3. Jay Grimes never once heard an anatomy term come out of anyone’s mouth while he was at Joe and Clara’s studio.  Clara apparently would point to a person’s body part she wanted to be worked and said “this.”  When Jay told that story he said “this” with a German accent which sounded like “dis”.  I loved the description and reenactment.

4. You were responsible for knowing your own program, there was always supervising, just not hovering.  Again, I’m not surprised to hear this, just hadn’t before.  I was taught to do everything myself, like change my springs, put on and remove the box, and know my order.  But I was training to become a teacher very early on.  I tend to do too much for my clients, but I might go vintage and have the clients do more for themselves :-).

5. The 6 principles of Pilates, which I was taught to memorize the moment I stepped into my training over 8 years ago, were published and seen for the first time in a book in 1980, 13 years after Joe died.  While Joe wouldn’t know what the 6 principles are as he didn’t come up with them, Jay said they are still very valid.

I can’t wait for my next elder encounter!

 

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I recently took a workshop on “The Science of Pilates.” We discussed the parallels and differences between Personal training and Pilates, and how we (Pilates instructors) fit into the gym world. Pilates has been around for many years, but it’s really only been the past few that it’s become more mainstream. With that being said, it can sometimes be a challenge making gym members see the benefits of Pilates. My goal is to help people realize that Pilates can be an important foundation to any type of physical activity. Both Pilates and PT take clients through workouts that are based on their level from beginner up to advanced. And in both you work on hypertrophy (changing the muscle), muscular endurance, and muscular strength. The goal in any type of exercise is to change your body and variety in your workouts will help to reach that goal.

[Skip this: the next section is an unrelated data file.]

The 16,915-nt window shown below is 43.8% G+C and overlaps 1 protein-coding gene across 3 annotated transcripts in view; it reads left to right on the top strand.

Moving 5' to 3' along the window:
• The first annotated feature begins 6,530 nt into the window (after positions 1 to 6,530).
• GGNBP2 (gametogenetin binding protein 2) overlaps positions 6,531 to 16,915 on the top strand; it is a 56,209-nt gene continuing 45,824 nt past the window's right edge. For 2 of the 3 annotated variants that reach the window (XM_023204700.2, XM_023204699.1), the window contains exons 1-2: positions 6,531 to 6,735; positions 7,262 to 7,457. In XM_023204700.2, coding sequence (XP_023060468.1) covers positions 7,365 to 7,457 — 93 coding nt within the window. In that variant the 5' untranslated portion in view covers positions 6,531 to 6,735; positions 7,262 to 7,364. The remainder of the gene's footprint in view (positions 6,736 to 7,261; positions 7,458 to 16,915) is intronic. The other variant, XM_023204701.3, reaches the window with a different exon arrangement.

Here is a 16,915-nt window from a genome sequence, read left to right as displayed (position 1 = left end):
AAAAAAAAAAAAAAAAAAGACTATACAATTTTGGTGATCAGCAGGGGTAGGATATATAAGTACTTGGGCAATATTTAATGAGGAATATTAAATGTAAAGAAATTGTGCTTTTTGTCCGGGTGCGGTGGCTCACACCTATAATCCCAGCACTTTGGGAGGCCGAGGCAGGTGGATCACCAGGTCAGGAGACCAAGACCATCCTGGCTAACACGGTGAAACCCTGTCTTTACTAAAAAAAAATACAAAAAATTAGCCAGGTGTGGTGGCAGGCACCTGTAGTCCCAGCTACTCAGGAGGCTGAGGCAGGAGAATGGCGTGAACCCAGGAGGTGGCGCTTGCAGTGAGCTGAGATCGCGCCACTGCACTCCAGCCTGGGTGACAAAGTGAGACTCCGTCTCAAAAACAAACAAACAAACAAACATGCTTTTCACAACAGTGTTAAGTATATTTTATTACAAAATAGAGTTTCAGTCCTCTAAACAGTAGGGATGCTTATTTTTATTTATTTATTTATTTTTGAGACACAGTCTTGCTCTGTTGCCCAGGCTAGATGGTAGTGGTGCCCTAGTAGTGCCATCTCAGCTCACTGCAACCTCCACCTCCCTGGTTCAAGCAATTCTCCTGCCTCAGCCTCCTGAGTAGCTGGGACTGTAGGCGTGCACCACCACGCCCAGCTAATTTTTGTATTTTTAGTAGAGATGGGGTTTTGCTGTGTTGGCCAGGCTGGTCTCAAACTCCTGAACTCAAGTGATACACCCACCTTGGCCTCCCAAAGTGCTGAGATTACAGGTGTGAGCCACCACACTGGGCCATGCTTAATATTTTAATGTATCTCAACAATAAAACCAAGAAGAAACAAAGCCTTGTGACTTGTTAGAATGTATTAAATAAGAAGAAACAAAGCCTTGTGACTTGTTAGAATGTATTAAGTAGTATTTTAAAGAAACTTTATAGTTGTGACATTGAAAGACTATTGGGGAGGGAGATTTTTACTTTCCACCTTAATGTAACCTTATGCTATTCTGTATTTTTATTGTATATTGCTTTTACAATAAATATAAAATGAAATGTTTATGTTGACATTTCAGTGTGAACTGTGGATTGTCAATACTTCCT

Personal training focuses mostly on concentric motion, which occurs when a muscle shortens in length and develops tension. An example of this is the upward movement in a bicep curl. In a training session you typically tear muscle fibers, which creates muscle soreness, lactic acid build-up, and degrades flexibility. On the other hand, Pilates focuses mostly on eccentric motion. This is the development of tension while the muscle is being lengthened. Picture the lowering of the arm in a bicep curl. Pilates typically stretches muscle fibers because of the focus on eccentric motion and the goal is to find symmetry between strength and flexibility. Pilates will restructure your body from the inside out, starting at your core. It’s an all over workout, with many muscle groups working for each exercise.

When putting together your own workout schedule, think about how you can vary it. As much as I love doing Pilates I’d get bored pretty fast if that was the only type of physical activity that I was doing. I mix it up by going to yoga classes, hiking with friends, and working with my Personal trainer, Laura Hebert of Santa Monica Sweat. In every one of those activities I am engaging my core. My yoga is stronger because of my Pilates practice. The training I’m doing with Laura is helping me see weaknesses that I wasn’t noticing when doing Pilates. And hiking is a way to get my cardio in and spend time with friends. Who said working out should be boring! Remember that the more you do something, the faster you will see results. If you’re thinking of adding Personal training or Pilates to your routine, aim for doing each two times a week. You can even start with doing Pilates two times a week and training one day a week or vice versa. Your body will thank you and so will your health.